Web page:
In The Markenmore Mystery (1922) by J. S. Fletcher, the author was describing Markenmore village:

Markenmore was a place of tiny thatched cottages, set in gardens and orchards, with here and there a substantial farmstead, set back from the road, in its paddock or home-garth; its main feature stood in its midst—a grey old church, whose tower and spire rose high above the elms and poplars that fenced in the churchyard.

I think that the bolded "its" refers to the farmstead, but how can the farmstead, which is the larger thing, be situated in its paddock or home-garth, which is just a part from it?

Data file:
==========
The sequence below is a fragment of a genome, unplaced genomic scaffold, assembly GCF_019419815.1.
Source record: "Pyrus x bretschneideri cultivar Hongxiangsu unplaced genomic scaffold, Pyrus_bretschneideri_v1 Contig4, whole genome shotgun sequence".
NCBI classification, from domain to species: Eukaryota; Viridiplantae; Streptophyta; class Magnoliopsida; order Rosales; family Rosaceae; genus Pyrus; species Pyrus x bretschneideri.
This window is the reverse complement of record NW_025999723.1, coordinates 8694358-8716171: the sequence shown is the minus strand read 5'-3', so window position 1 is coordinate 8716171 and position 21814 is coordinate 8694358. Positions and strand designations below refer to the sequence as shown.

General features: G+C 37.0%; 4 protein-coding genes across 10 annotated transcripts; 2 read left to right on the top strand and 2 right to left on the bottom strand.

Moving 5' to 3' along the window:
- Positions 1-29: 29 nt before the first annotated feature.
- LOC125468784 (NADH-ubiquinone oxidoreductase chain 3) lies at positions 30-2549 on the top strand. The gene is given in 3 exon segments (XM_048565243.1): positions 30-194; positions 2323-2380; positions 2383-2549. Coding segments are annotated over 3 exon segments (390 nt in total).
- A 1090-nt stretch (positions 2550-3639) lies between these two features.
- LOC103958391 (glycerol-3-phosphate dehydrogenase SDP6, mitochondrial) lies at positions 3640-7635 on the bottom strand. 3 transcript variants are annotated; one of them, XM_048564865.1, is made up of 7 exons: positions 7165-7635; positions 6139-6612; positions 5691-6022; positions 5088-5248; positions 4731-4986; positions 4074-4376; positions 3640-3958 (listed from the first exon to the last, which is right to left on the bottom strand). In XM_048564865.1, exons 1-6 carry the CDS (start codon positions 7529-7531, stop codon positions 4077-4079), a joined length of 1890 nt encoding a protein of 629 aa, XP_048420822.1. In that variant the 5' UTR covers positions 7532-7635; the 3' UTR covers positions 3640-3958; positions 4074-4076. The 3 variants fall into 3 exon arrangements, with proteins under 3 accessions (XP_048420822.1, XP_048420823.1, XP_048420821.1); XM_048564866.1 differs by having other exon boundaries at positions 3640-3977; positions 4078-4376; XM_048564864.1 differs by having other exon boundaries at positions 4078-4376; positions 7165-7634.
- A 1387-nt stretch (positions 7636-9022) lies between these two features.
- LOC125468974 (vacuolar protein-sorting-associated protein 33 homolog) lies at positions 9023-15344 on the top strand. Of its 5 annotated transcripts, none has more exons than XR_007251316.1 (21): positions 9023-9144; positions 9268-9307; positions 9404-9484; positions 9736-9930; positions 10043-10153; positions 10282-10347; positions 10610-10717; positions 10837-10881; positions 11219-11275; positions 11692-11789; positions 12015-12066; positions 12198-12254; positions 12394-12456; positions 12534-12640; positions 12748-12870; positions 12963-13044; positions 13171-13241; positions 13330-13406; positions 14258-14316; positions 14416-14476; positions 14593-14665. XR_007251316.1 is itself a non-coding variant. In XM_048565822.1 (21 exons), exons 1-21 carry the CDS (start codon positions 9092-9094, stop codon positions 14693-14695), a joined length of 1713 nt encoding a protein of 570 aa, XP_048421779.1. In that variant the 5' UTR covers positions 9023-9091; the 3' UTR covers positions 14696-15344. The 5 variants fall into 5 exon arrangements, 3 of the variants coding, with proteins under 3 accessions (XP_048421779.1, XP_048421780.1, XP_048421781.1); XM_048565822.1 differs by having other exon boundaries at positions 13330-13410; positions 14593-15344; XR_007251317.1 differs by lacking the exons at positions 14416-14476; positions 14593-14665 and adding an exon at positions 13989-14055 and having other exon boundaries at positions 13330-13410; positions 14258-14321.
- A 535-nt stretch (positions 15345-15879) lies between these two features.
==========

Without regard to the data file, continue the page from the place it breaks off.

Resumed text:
• 1
    This type of question about the meaning of everyday words would be better asked on the English Language learners stack exchange - ell.stackexchange.com
    – fabspro
    Apr 10 '21 at 9:08

I believe the farmstead here refers to the buildings on the farm, while the paddock refers to the fenced-in land associated with the farm. The definition in the OED is.

A plot of farmland and the buildings upon it; a homestead; a farmhouse and its adjacent outbuildings.

The third of these possibilities seems to limit the definition of farmstead to just the farm's building, while there could be a lot of additional fenced-in grazing land, which would be the paddock.

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